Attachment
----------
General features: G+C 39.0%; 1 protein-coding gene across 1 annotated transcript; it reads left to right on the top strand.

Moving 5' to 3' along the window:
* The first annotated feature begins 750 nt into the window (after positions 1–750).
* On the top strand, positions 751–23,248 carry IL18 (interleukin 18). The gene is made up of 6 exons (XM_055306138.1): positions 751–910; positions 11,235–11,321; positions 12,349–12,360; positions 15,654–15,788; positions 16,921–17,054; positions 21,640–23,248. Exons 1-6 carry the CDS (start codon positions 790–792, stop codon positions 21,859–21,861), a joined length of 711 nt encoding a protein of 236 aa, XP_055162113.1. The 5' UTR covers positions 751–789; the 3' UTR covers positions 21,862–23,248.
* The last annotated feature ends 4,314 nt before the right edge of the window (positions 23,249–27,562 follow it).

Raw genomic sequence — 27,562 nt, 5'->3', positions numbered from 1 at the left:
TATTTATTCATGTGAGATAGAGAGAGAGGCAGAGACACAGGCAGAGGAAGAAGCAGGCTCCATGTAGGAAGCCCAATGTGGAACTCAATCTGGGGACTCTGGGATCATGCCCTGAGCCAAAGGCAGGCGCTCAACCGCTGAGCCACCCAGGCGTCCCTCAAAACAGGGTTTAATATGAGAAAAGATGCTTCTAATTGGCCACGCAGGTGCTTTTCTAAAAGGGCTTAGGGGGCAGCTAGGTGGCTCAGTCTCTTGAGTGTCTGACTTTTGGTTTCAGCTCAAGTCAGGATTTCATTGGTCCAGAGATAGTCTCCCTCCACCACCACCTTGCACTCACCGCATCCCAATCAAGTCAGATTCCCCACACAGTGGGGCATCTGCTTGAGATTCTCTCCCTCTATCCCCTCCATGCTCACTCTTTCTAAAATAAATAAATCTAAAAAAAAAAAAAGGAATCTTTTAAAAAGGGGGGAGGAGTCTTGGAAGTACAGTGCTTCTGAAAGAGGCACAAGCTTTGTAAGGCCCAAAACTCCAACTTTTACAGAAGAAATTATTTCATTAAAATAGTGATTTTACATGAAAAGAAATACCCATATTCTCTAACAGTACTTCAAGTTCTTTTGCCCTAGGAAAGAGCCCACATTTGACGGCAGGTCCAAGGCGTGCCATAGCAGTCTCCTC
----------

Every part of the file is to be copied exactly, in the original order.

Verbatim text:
General features: G+C 39.0%; 1 protein-coding gene across 1 annotated transcript; it reads left to right on the top strand.

Moving 5' to 3' along the window:
* The first annotated feature begins 750 nt into the window (after positions 1–750).
* On the top strand, positions 751–23,248 carry IL18 (interleukin 18). The gene is made up of 6 exons (XM_055306138.1): positions 751–910; positions 11,235–11,321; positions 12,349–12,360; positions 15,654–15,788; positions 16,921–17,054; positions 21,640–23,248. Exons 1-6 carry the CDS (start codon positions 790–792, stop codon positions 21,859–21,861), a joined length of 711 nt encoding a protein of 236 aa, XP_055162113.1. The 5' UTR covers positions 751–789; the 3' UTR covers positions 21,862–23,248.
* The last annotated feature ends 4,314 nt before the right edge of the window (positions 23,249–27,562 follow it).

Raw genomic sequence — 27,562 nt, 5'->3', positions numbered from 1 at the left:
TATTTATTCATGTGAGATAGAGAGAGAGGCAGAGACACAGGCAGAGGAAGAAGCAGGCTCCATGTAGGAAGCCCAATGTGGAACTCAATCTGGGGACTCTGGGATCATGCCCTGAGCCAAAGGCAGGCGCTCAACCGCTGAGCCACCCAGGCGTCCCTCAAAACAGGGTTTAATATGAGAAAAGATGCTTCTAATTGGCCACGCAGGTGCTTTTCTAAAAGGGCTTAGGGGGCAGCTAGGTGGCTCAGTCTCTTGAGTGTCTGACTTTTGGTTTCAGCTCAAGTCAGGATTTCATTGGTCCAGAGATAGTCTCCCTCCACCACCACCTTGCACTCACCGCATCCCAATCAAGTCAGATTCCCCACACAGTGGGGCATCTGCTTGAGATTCTCTCCCTCTATCCCCTCCATGCTCACTCTTTCTAAAATAAATAAATCTAAAAAAAAAAAAAGGAATCTTTTAAAAAGGGGGGAGGAGTCTTGGAAGTACAGTGCTTCTGAAAGAGGCACAAGCTTTGTAAGGCCCAAAACTCCAACTTTTACAGAAGAAATTATTTCATTAAAATAGTGATTTTACATGAAAAGAAATACCCATATTCTCTAACAGTACTTCAAGTTCTTTTGCCCTAGGAAAGAGCCCACATTTGACGGCAGGTCCAAGGCGTGCCATAGCAGTCTCCTC